The following is the opinion and analysis of the writer:
When COVID-19 forced schools to close in March, the Tucson Unified School District quickly transitioned to online classes. Many students quickly adjusted, but too many others were left behind.
As the district quickly provided laptops, it found many families had no way to connect them. Internet service is scant on the Pascua Yaqui reservation, served by the district. In the city limits, low-income families can’t afford broadband or find budget-rate service unreliable.
Now the district is considering paying for high-speed internet for kids who need it as if it were a utility bill, District Superintendent Gabriel Trujillo said on a recent webcast. Other districts are considering similar approaches, but is that really where the responsibility should lie? We help low-income families pay their electricity bills. Broadband is every bit as essential.
Across Arizona, 200,000 to 335,500 students and nearly 5,000 teachers lack high-speed internet service in their homes because of cost or unavailability.
The situation is especially acute in rural areas. Our state ranks a distant 51st for rural fixed-broadband deployment, according to the Federal Communications Commission. Three-fifths of rural residents have no access to ground-based broadband, as reflected in the Arizona We Want Progress Meters. What service exists is often unreliable.
As a result:
• Farmers are shortchanged. Wireless broadband powers the aerial images, GPS technology and temperature/moisture sensors that make agriculture more efficient, profitable and environmentally friendly. Yuma farmers told Gov. Doug Ducey in January that what improvements they’ve seen aren’t keeping up with the demand.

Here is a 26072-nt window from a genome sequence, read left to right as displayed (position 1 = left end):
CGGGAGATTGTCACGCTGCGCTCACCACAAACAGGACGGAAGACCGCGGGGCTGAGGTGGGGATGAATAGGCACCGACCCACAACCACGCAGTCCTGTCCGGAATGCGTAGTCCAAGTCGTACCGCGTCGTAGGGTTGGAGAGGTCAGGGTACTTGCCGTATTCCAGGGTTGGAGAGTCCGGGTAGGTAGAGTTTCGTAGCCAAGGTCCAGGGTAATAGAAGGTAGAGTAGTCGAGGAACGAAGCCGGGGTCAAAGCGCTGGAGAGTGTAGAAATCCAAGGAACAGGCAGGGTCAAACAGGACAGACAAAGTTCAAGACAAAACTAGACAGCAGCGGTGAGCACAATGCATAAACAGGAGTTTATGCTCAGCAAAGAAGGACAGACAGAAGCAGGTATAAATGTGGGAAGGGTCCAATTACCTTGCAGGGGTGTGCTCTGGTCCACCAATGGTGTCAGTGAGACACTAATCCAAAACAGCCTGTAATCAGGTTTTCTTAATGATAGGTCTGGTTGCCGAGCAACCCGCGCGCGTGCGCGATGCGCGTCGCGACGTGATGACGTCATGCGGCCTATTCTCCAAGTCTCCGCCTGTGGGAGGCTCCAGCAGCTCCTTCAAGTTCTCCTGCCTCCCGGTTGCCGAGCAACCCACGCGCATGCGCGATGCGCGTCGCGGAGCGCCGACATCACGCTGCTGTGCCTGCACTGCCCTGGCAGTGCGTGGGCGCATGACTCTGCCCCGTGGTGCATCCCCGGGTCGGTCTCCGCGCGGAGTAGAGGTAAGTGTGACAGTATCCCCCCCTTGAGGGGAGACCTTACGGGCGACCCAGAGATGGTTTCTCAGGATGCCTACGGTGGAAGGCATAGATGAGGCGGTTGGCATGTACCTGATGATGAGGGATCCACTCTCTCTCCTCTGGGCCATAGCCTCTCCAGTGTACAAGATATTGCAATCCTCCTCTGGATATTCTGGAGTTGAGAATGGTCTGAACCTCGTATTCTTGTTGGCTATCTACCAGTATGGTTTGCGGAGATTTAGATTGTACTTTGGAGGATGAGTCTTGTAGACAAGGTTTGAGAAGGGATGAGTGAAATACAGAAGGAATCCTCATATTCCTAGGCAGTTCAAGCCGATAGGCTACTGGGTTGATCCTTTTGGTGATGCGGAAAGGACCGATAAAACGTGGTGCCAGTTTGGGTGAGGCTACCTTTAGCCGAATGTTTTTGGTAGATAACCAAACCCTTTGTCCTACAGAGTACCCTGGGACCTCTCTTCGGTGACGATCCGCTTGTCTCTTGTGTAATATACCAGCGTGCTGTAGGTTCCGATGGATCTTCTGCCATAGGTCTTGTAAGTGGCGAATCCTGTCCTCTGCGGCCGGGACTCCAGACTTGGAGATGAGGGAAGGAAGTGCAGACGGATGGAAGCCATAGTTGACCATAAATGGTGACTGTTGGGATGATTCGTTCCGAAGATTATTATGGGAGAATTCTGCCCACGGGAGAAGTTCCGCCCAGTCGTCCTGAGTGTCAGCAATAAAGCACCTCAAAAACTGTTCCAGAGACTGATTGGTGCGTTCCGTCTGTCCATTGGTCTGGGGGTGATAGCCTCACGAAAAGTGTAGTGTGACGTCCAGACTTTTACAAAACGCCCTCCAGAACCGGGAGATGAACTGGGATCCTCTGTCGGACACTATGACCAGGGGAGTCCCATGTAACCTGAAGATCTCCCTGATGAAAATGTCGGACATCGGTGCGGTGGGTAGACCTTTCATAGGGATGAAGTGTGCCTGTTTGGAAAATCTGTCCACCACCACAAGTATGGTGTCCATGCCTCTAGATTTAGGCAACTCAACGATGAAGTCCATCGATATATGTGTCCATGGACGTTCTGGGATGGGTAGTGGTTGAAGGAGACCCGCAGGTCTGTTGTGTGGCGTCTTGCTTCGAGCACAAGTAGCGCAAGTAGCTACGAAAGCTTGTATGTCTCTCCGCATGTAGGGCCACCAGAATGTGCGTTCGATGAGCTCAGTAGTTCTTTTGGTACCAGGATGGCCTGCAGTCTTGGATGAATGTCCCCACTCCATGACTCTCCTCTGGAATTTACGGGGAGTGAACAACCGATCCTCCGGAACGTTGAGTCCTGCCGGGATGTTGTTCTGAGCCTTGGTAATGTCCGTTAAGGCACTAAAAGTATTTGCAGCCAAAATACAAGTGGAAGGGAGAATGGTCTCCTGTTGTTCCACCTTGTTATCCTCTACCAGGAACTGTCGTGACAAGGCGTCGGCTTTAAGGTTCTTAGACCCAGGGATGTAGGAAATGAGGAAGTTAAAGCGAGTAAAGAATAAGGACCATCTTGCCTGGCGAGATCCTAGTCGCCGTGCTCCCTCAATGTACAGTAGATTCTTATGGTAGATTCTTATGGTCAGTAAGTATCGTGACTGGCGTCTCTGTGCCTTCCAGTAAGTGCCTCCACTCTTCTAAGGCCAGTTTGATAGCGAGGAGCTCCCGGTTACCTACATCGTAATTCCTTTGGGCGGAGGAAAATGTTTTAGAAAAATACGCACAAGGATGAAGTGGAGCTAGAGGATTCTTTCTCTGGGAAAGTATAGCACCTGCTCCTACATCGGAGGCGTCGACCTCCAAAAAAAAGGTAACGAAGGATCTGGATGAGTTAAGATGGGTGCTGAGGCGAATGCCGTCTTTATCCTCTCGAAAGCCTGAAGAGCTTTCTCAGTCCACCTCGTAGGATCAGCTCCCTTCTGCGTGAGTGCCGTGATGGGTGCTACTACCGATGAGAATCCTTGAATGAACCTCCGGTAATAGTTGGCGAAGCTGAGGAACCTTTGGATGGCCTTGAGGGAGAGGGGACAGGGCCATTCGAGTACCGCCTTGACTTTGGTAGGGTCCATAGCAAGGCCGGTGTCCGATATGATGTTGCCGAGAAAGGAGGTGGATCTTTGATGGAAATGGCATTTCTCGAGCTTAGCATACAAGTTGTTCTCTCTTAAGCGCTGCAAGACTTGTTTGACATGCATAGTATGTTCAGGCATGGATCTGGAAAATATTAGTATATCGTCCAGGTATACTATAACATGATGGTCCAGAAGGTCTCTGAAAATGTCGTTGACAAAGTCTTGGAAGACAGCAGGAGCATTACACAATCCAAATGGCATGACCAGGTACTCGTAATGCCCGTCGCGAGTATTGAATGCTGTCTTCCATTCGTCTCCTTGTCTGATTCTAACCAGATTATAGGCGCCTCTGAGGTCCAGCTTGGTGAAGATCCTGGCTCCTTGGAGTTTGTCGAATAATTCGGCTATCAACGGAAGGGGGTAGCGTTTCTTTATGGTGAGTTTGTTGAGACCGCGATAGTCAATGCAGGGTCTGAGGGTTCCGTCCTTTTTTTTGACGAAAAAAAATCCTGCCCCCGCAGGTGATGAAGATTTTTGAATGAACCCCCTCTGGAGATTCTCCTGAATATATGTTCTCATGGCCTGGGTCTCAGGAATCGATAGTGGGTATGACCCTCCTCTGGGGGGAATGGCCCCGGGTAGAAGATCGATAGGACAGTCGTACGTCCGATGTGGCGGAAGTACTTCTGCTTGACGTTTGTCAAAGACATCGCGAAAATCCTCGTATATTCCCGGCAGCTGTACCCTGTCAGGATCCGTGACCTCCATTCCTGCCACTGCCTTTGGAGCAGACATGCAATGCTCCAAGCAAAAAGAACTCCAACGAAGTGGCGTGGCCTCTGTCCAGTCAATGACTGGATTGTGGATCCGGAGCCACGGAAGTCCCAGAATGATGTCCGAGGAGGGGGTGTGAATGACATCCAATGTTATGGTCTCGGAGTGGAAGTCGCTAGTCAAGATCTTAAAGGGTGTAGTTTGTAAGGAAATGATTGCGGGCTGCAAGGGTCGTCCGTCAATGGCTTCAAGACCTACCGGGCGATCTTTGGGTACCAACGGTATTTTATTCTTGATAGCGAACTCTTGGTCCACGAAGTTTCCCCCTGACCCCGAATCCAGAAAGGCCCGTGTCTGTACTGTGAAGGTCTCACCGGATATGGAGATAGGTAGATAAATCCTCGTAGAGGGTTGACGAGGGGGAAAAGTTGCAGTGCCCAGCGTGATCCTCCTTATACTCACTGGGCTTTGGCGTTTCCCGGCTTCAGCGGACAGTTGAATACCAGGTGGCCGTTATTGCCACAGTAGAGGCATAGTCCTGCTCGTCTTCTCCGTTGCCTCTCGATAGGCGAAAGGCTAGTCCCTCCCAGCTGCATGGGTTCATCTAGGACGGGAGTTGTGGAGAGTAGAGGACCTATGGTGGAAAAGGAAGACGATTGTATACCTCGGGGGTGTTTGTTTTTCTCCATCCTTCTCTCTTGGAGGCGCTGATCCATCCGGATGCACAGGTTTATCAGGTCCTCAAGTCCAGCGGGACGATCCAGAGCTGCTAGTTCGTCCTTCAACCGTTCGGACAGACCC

• Telemedicine is impossible. In cities, patients can safely and conveniently visit the doctor via video. In rural areas, they instead face long trips and thus see doctors less frequently.
• Indian communities are further isolated. It wasn’t until this year that the federal government gave tribal entities an opportunity to license a small slice of spectrum to set up their own community broadband networks.
• Law enforcement is hamstrung. Body-worn cameras, gunshot monitoring, license-plate reading and other transformative technologies depend on reliable broadband.
Efforts to bridge the divide have been slow. Ducey commissioned creation of a broadband plan in 2017. The state put up $14 million last fiscal year (but none this year) to leverage federal money that extends broadband to rural schools and helps rural communities build infrastructure. It has hardly moved the needle.
The Legislature gave the cold shoulder to the governor’s “Smart Highway Corridors” proposal to place fiber-optic cables along interstate right-of-way as an incentive for providers to lay the final leg of broadband to rural communities. Creatively, Ducey now plans to use $40 million in federal CARES Act funding to lay cables along I-19 to Nogales and a portion of 1-17.
The Legislature let rural electric co-ops, which are concentrated in Southern Arizona, string fiber-optic cables next to their electric lines. Like Ducey’s plan, this creates “middle mile” connections to communities so providers can extend service into homes and businesses.
The next hurdle is building the “final mile,” which depends on public policy to enable and accelerate private investment.
Urban legislators need to support their rural neighbors. City leaders have a role, too. A municipality needs a formal broadband strategy to qualify for federal broadband funds. Many don’t have one, even though the Arizona Commerce Authority has programs and experts to help. Town and city leaders who fail to act are failing their citizens, who will be left behind without broadband.
Arizona cannot be fully successful if a substantial portion of our residents are left out of the 21st century economy. The digital divide is holding Arizona back. It’s time to close it.
Sybil Francis is president and CEO of the Center for the Future of Arizona, a nonprofit, nonpartisan organization.